Mobile connectivity is rapidly becoming a major gateway to information about faith-based activities, from access to streamed services and event schedules to donations for worthy causes. Social media works in parallel with smartphones to rapidly spread the word and increase participation in religious services, concerts and community events. At many worship centers, digital signage is used to direct the faithful and visitors to information about the institution’s website.
Many organizations first set up a website before making an investment in digital signage. When these worship centers undertake an expansion of their AV systems, they may also be ready to deploy digital signage. One example is St. Patrick’s Cathedral in New York City, which established an online presence more than a decade ago. After installing Cat5 and fiberoptic cabling for digital media, the cathedral set up a digital signage network more than a year ago.
Discussing the cathedral’s online and social media initiatives, Kate Monaghan, Campaign Communications Director for the restoration of the cathedral, stated, “The Mission of the Church is to share the Gospel, and maintaining a robust online and digital presence is a very important aspect of sharing the Good News in the 21st century. As a practical matter, we use our website to inform parishioners and visitors about the Mass schedule, reception of the sacraments, special liturgies, concerts and so on.” With regard to the cathedral’s Facebook, Instagram and Twitter links, Monaghan noted, “We have a responsibility to meet people where they are, and many are on social media platforms.”
The cathedral’s digital signage system consists of premium components, including four Samsung 65-inch commercial-grade LCD flatpanels, Chief wallmounts, Seneca Data media players and Scala’s CMS. “At this time, only four screens are part of the signage network, but additional screens can be incorporated by adding media players at the screen location,” said Michael Starobin, Vice President of Tele-Dynamics Voice & Data, who designed the system. “I chose this configuration based on Scala’s long, respected history in the industry. The software and distribution system is all cloud-based and very simple to use. The reliability is impressive, with virtually no downtime since installation over a year ago. The players only download content changes, making bandwidth utilization low, and content continues to play even if the data connection is lost. Other considerations were flexible hardware interoperability and, of course, excellent, smooth subpixel motion. We also used Seneca Data media players, an excellent product manufactured in New York State,” Starobin explained.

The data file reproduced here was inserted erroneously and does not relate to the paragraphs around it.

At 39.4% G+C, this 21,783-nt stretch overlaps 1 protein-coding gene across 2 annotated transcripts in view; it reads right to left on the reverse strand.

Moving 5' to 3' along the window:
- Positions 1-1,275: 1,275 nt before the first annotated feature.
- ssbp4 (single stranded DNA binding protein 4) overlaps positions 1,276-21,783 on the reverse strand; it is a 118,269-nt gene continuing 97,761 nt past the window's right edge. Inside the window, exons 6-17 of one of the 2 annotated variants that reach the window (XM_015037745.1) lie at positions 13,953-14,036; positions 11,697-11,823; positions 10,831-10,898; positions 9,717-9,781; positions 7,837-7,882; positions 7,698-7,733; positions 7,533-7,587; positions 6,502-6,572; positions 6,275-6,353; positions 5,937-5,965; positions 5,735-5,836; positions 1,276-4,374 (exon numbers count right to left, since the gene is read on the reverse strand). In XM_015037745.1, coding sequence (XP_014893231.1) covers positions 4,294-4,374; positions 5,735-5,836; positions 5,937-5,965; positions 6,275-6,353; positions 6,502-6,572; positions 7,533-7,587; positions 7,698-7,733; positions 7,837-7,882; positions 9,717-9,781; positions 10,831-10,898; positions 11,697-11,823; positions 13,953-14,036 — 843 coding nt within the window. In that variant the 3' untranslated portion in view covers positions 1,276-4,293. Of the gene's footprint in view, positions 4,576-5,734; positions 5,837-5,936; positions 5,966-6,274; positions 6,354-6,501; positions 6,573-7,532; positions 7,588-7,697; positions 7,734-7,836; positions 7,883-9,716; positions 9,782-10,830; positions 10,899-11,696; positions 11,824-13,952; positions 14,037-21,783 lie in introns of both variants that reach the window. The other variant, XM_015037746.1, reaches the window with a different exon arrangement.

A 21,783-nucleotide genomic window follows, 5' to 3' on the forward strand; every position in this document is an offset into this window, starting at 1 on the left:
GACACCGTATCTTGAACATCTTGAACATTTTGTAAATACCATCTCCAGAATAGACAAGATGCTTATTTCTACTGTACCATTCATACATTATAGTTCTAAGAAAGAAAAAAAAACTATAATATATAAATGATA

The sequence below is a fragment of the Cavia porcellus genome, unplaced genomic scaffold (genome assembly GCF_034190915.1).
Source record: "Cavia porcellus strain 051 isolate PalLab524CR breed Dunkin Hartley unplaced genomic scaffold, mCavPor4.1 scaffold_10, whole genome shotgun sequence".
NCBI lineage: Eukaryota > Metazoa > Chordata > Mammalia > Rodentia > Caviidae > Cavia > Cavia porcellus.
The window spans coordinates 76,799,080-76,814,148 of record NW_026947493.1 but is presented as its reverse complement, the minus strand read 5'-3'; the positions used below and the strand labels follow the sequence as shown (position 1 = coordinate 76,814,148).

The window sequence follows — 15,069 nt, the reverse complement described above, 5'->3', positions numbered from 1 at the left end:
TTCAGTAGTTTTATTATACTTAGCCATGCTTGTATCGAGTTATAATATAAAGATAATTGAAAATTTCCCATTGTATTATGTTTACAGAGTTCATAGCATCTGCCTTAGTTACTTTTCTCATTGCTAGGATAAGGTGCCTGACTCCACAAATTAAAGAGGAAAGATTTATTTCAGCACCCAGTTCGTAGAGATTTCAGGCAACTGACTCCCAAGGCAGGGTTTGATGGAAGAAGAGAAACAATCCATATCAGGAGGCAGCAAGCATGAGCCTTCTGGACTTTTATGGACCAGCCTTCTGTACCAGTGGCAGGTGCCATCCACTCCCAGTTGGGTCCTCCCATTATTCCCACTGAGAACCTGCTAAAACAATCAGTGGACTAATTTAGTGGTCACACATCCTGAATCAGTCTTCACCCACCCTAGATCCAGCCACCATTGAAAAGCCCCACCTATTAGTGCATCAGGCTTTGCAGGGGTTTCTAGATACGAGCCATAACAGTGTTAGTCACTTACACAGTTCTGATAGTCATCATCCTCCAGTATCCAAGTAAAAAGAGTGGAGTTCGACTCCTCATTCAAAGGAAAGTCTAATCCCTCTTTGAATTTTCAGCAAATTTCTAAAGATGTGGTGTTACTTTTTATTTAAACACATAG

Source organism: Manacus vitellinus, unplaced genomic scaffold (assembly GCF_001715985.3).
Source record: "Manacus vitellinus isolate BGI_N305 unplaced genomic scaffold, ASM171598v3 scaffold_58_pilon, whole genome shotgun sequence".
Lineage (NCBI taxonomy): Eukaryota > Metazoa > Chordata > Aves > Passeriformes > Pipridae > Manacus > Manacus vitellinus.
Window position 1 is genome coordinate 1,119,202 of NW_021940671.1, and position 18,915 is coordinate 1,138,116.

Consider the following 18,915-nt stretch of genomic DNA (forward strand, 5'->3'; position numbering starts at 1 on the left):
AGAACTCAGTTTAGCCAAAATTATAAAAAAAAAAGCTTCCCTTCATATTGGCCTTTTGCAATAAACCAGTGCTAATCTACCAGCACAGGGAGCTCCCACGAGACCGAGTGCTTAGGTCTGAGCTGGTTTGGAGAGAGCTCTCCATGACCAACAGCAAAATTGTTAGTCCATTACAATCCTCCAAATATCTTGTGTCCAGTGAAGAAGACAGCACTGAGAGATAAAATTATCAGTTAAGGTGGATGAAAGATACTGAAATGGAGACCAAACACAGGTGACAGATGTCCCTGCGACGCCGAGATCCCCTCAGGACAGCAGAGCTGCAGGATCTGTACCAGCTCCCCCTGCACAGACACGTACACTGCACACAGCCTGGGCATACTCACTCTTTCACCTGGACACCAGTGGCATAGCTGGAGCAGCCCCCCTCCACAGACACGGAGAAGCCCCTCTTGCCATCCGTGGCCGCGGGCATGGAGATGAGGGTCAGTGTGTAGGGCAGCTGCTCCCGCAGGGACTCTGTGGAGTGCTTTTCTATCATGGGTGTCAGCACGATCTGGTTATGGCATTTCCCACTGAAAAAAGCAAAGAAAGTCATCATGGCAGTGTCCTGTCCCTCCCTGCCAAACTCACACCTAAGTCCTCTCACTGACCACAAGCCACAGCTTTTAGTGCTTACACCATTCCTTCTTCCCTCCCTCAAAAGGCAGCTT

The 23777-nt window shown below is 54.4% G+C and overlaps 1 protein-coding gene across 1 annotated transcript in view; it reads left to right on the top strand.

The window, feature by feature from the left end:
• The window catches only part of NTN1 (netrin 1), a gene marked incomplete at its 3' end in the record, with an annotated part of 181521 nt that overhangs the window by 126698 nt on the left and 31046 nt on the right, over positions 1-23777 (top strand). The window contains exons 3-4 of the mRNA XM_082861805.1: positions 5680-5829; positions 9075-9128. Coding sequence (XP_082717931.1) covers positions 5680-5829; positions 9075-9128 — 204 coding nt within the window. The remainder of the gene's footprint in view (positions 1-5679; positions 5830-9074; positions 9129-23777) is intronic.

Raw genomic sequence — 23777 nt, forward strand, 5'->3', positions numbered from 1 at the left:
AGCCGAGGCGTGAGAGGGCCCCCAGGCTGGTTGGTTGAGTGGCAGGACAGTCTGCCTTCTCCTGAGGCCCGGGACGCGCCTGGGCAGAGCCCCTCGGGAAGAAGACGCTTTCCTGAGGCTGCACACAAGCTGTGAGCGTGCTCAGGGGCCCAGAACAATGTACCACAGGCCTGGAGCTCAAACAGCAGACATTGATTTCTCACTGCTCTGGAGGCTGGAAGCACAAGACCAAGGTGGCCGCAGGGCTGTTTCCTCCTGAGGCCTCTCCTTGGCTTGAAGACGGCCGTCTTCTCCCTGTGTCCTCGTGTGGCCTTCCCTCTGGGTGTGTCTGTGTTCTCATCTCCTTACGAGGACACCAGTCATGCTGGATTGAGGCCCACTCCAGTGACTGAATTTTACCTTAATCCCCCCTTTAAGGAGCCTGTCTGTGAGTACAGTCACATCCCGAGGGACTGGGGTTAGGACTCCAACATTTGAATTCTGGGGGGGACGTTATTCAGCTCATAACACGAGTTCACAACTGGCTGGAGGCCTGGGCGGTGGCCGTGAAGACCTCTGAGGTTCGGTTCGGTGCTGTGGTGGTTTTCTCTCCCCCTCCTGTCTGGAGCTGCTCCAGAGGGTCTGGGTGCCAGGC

Ease of use is a significant factor, particularly in house of worship (HOW) applications. The NY archdiocese staff frequently updates the content for display on signage screens and the website. Below the content zone reserved for dynamic media are QR codes, such as Cathedral Builder, Audio Tour App, Friends of Music, Gift Shop and Light a Virtual Candle, linking the user to additional information and activities.
Although the costs for deploying and maintaining digital signage systems are now much lower than they were in the past, it is important to be mindful of the budget and staffing constraints of HOW clients. On many projects, you might need to help HOW clients clearly define their objectives in order to keep system and ownership costs under control.
Digital signage in HOW applications is on the rise, as indicated in Sound & Communication’s 19th Annual Worship Center AV Survey report published with the March issue. Seven percent of respondents expect to install digital signage systems in the next 18 months. You may want to check in with your house of worship clients to determine their readiness to embrace digital signage. Or, if they already have deployed signage, it might be a good time to discuss upgrading or expanding their systems.